Sunday, January 10, 2016

Out and Proud in North London; Haringey Stories (2)

Reported from Radical History Network of North East London Meeting  (25th Feb. 2015)

 Sylvia’s Story
Sylvia offered a movement based perspective as opposed to the more political angle of Chris’s.

Sylvia lived in Streatham; hung out in Islington. She became a photographer; going freelance in 1982. She came out in ’86 and got involved in the lesbian and gay movement. She had been heterosexual; then changed her mind. This was the time of a feminist surge that included in its stance the idea that any woman can be a lesbian; a radical and dangerous idea (to men and heterosexual norms).

Lesbian Line
She joined Lesbian Line; a women’s helpline set up by people on Gay Switchboard. ‘It was all DIY; no computers then’. They relied on the local and national press to advertise while putting on discos to raise funds. She worked on the phone line every Friday and found that, ‘In 20 minutes you could change someone’s life’.
Lesbian Line folded about 10 years ago (2005?) and ‘It would not be different now’. While there has been institutional change it is just as difficult to come out now as at any time. It is a big step and is not welcomed in families or schools. Nevertheless, the big difference now is that ‘now they know they have to shut up.’ Another improvement now is that there is a framework for coming out; before there was no context in which to follow this path.
And you can’t take any gains for granted. Before the Nazis came to power Berlin was the gay capital of the world. While, today, living next to a Christ Apostolic Church which ‘wants to kill you’ for being gay or lesbian is a daily reminder of the hatred that lurks.

Changing Times
At this time national politics was ‘disgusting’; union bashing dominating the Thatcher era. However, municipal politics ‘was brilliant’. Several Labour Councils included sexual orientation in a list of discrimination policies and were pilloried for it. And the means of formal local democracy in London, Manchester and Sheffield amongst others was being utilised by campaigners to great effect: ‘We owned it’ and ‘it brought people in so later they got rid of it out of spite’. Another important movement was that which centred around Greenham Common Women’s Camp. ‘So out of that framework everything was up for grabs.’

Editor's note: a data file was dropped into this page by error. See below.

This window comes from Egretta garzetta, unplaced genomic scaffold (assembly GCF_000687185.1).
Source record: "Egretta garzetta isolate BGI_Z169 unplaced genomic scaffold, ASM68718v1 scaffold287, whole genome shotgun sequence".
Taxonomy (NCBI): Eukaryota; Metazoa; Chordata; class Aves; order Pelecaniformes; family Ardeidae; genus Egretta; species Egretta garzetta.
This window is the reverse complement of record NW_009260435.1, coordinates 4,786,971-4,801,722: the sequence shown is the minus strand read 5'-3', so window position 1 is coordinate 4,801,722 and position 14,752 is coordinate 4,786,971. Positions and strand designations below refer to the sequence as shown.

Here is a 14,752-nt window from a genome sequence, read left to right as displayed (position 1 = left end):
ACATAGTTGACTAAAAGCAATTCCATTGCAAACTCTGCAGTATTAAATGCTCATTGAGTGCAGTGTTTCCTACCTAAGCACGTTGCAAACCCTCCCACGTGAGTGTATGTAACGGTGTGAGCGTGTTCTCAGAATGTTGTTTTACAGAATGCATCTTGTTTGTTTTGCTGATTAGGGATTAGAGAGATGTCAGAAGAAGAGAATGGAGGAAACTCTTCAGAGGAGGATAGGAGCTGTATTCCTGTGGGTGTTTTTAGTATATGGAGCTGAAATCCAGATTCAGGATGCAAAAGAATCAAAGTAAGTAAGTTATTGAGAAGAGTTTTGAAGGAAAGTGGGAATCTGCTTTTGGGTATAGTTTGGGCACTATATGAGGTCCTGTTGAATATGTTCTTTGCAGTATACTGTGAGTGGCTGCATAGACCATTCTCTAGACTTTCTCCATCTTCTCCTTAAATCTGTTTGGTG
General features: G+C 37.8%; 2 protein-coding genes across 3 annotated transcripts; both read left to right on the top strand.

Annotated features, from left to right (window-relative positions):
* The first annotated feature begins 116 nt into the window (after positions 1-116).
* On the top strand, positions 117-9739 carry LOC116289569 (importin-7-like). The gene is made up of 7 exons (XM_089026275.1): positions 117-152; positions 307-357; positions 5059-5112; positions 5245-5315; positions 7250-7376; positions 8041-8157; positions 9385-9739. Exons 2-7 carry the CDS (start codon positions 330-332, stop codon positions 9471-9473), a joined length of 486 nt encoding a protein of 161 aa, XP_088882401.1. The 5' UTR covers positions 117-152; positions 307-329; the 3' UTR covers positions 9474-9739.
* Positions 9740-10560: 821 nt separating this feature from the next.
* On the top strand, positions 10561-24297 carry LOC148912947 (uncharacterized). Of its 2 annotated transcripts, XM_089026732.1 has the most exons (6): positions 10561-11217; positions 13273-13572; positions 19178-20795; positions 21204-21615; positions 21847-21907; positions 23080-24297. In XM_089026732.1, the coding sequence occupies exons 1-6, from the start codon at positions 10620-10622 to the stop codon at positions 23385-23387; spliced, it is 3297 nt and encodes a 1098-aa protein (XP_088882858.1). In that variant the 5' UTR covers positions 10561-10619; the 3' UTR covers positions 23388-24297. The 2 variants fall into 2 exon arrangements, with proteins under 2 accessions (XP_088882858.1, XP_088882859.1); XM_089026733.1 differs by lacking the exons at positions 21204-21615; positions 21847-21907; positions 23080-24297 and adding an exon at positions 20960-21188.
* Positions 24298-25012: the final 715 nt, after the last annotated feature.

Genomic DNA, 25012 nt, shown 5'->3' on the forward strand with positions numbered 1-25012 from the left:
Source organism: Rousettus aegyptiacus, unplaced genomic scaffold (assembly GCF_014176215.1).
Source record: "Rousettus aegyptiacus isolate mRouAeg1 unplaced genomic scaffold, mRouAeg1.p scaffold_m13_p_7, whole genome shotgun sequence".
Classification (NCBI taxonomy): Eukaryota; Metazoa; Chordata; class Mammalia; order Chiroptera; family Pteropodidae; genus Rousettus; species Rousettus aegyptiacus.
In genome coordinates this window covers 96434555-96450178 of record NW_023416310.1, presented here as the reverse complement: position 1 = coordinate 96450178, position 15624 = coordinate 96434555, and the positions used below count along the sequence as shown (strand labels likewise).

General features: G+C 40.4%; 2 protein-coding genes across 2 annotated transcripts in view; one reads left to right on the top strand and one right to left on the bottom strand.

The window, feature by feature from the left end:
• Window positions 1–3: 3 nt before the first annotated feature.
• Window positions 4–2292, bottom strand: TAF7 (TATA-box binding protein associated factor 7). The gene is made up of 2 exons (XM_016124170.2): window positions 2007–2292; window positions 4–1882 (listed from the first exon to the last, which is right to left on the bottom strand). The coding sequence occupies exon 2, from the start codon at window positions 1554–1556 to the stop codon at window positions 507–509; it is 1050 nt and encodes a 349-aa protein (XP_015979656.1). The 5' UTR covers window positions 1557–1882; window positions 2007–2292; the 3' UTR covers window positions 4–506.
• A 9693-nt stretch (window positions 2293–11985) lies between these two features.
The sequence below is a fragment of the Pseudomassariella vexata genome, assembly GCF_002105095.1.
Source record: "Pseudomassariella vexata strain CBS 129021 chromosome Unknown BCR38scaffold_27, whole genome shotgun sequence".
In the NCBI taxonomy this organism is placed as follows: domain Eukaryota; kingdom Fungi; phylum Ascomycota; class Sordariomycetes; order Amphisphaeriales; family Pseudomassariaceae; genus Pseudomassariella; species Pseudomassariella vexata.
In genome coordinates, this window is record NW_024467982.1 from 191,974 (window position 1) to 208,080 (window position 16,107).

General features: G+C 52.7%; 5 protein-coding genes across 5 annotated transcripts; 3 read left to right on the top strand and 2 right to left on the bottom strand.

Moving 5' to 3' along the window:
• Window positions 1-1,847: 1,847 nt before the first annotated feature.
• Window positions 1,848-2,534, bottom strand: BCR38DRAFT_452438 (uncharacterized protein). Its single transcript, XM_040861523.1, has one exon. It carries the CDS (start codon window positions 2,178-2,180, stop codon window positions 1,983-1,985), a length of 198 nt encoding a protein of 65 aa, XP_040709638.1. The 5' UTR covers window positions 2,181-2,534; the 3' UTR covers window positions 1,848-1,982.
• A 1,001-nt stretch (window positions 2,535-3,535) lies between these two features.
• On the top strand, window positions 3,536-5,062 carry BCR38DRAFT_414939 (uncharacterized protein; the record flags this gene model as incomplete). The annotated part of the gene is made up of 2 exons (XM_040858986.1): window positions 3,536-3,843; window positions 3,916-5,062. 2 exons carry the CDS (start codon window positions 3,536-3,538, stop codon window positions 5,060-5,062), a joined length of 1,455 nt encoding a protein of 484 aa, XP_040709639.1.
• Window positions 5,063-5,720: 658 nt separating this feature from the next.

It also felt like family structure was changing and everything was up in the air. Chris, himself, had nephews at school that had lesbian mums and there was a surge in lesbian babies who would grow up not having any representation in books reflecting their lives.

 ‘Jenny lives with Eric and Martin’
In 1981 a straight Danish woman, Susanne Bösche, wrote an illustrated children's book called ‘Jenny lives with Eric and Martin’. It aimed to show children how some people live in different family structures and that it shouldn’t be shocking to others. It covered, for example, a trip to the laundrette, a surprise birthday party, and an incident of homophobia in the street. It was written for children though it was only kept as a reference for teachers at a teacher’s resource centre.  
In 1983 the Mail reported that a copy had been found in a school library in Haringey and that outraged parents didn’t want it. After reading the press many parents became genuinely worried. In some quarters hysteria was being whipped up and there was talk of book burning. However Section 28 kind of put a lid on it.

The Movement: One big happy family?
Now Sylvia is trying to put the L back into LGBT (Lesbian, Bi-sexual, Gay and Transgender).  ‘It’s not one big happy family; but it never was’. There have always been issues between and within these groupings. ‘It has always been an uncomfortable movement.’

Question from the floor: Is it true of the LGBT movement that if people question one thing it opens people’s eyes; people start to question other things. Ultimately people will question ‘the system’ in general and hierarchies of power and wealth everywhere?
Reply: The existence of Tory gays and the like would counter that positon. Also, self-loathing was/is a serious issue.

Trouble in the Rainbow